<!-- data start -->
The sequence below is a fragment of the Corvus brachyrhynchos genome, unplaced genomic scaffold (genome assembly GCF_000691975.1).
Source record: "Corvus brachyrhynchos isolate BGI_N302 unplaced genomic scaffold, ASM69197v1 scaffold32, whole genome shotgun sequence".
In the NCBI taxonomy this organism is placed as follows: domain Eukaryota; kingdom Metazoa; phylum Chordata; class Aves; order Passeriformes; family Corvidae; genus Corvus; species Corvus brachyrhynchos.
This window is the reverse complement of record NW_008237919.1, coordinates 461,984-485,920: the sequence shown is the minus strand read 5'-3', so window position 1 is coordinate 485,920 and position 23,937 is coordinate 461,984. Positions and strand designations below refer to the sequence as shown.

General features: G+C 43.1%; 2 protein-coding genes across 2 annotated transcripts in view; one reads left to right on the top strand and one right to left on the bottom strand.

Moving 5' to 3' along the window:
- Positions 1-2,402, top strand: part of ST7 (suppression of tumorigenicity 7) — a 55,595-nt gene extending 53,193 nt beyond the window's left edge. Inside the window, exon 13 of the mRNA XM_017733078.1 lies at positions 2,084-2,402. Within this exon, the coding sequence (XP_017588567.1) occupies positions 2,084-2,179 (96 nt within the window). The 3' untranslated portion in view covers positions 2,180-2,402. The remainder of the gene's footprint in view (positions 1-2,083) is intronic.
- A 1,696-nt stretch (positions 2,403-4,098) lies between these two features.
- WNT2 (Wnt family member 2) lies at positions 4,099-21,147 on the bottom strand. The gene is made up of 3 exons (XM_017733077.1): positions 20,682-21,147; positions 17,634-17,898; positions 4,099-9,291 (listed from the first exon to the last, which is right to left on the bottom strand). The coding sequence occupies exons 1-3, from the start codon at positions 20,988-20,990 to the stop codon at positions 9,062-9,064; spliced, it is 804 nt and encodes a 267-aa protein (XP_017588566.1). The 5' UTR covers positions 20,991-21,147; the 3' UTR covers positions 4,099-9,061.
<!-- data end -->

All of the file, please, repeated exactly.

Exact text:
The sequence below is a fragment of the Corvus brachyrhynchos genome, unplaced genomic scaffold (genome assembly GCF_000691975.1).
Source record: "Corvus brachyrhynchos isolate BGI_N302 unplaced genomic scaffold, ASM69197v1 scaffold32, whole genome shotgun sequence".
In the NCBI taxonomy this organism is placed as follows: domain Eukaryota; kingdom Metazoa; phylum Chordata; class Aves; order Passeriformes; family Corvidae; genus Corvus; species Corvus brachyrhynchos.
This window is the reverse complement of record NW_008237919.1, coordinates 461,984-485,920: the sequence shown is the minus strand read 5'-3', so window position 1 is coordinate 485,920 and position 23,937 is coordinate 461,984. Positions and strand designations below refer to the sequence as shown.

General features: G+C 43.1%; 2 protein-coding genes across 2 annotated transcripts in view; one reads left to right on the top strand and one right to left on the bottom strand.

Moving 5' to 3' along the window:
- Positions 1-2,402, top strand: part of ST7 (suppression of tumorigenicity 7) — a 55,595-nt gene extending 53,193 nt beyond the window's left edge. Inside the window, exon 13 of the mRNA XM_017733078.1 lies at positions 2,084-2,402. Within this exon, the coding sequence (XP_017588567.1) occupies positions 2,084-2,179 (96 nt within the window). The 3' untranslated portion in view covers positions 2,180-2,402. The remainder of the gene's footprint in view (positions 1-2,083) is intronic.
- A 1,696-nt stretch (positions 2,403-4,098) lies between these two features.
- WNT2 (Wnt family member 2) lies at positions 4,099-21,147 on the bottom strand. The gene is made up of 3 exons (XM_017733077.1): positions 20,682-21,147; positions 17,634-17,898; positions 4,099-9,291 (listed from the first exon to the last, which is right to left on the bottom strand). The coding sequence occupies exons 1-3, from the start codon at positions 20,988-20,990 to the stop codon at positions 9,062-9,064; spliced, it is 804 nt and encodes a 267-aa protein (XP_017588566.1). The 5' UTR covers positions 20,991-21,147; the 3' UTR covers positions 4,099-9,061.